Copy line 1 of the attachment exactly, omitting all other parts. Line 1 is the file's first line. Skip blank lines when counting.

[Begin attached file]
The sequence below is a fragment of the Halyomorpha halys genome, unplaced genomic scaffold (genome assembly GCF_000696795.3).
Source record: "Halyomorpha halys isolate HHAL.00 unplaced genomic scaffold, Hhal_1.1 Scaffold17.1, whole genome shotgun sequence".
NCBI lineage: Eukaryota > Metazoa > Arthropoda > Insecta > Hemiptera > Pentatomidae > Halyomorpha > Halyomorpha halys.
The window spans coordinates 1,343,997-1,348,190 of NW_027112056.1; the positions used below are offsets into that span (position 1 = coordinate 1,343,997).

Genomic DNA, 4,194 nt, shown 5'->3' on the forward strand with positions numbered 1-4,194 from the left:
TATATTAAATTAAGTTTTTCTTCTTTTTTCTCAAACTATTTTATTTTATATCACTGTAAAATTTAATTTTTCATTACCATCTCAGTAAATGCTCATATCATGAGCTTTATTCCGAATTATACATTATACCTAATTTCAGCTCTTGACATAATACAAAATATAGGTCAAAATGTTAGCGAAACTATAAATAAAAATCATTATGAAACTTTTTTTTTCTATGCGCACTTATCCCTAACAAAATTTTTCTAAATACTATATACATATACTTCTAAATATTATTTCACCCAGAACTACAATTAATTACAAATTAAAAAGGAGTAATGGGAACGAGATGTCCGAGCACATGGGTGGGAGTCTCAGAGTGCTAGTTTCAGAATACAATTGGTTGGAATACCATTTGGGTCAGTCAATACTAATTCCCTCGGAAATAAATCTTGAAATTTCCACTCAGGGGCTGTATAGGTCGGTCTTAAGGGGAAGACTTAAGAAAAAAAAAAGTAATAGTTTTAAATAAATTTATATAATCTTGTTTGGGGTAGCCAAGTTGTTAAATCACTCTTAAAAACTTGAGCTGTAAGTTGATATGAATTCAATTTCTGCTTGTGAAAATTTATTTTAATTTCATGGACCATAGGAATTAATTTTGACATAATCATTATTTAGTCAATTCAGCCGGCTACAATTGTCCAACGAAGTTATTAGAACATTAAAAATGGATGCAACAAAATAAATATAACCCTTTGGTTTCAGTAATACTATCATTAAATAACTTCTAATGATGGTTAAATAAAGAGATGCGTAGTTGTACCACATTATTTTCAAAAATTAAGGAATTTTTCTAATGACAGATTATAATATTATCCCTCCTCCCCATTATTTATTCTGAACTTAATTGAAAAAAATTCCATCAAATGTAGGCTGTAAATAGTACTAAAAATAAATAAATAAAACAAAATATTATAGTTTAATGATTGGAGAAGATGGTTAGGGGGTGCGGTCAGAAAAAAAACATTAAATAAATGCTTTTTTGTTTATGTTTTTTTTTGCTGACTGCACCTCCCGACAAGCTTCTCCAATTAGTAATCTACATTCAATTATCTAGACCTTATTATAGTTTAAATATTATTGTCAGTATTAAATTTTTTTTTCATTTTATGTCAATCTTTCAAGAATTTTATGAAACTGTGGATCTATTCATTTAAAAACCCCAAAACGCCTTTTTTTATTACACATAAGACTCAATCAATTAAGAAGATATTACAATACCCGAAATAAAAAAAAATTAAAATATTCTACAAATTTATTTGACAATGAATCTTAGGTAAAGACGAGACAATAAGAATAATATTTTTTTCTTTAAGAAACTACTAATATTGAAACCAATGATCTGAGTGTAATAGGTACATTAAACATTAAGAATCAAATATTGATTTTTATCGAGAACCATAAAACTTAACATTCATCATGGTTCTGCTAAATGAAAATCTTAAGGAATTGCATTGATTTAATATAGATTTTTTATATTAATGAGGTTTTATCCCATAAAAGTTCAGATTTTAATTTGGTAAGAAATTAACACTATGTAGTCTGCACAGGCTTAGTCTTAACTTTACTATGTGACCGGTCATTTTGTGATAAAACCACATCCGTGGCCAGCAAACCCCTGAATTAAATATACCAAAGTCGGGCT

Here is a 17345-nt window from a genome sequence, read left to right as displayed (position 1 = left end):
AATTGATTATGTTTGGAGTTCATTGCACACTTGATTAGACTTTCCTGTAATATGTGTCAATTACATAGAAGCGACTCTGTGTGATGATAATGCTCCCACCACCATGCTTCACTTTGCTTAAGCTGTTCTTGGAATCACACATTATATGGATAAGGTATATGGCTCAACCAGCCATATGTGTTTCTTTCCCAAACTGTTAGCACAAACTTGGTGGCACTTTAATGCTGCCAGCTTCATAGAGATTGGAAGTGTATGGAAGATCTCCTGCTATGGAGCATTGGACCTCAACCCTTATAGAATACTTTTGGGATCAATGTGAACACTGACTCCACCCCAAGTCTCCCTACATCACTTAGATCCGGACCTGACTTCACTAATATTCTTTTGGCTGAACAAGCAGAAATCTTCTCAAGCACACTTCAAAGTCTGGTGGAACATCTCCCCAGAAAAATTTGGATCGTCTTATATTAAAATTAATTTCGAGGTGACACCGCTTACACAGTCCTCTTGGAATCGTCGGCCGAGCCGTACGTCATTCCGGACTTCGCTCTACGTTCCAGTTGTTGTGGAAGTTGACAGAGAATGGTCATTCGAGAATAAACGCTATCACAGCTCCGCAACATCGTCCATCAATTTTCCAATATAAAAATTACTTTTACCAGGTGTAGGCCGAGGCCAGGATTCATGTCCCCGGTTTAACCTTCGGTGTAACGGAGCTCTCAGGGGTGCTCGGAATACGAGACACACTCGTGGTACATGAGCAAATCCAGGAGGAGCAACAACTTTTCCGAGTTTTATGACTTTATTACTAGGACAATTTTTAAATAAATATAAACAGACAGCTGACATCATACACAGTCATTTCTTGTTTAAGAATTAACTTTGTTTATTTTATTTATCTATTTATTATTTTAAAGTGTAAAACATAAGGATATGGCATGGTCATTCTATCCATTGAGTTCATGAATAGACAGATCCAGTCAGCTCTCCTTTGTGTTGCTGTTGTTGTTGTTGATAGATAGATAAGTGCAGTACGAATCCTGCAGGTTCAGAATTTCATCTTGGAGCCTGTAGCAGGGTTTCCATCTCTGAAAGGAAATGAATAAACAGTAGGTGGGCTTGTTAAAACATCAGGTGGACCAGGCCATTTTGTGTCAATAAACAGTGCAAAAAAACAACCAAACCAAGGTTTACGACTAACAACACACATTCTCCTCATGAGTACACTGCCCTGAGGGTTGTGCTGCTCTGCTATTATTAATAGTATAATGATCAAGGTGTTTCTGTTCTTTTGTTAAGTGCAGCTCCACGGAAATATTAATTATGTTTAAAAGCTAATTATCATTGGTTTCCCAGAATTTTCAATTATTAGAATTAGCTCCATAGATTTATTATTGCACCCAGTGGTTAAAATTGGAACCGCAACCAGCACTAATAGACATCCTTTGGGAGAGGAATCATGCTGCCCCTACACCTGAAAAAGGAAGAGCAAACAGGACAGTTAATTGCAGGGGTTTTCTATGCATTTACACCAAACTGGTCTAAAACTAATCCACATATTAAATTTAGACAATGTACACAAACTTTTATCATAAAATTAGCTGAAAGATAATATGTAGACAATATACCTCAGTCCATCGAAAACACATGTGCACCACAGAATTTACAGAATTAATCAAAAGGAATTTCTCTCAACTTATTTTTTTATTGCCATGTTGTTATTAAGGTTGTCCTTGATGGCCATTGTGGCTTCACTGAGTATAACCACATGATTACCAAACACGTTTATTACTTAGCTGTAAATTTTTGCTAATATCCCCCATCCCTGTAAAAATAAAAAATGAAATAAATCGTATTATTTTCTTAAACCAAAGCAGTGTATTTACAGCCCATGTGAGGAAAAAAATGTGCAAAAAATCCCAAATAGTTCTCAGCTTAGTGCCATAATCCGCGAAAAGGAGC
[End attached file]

The sequence below is a fragment of the Halyomorpha halys genome, unplaced genomic scaffold (genome assembly GCF_000696795.3).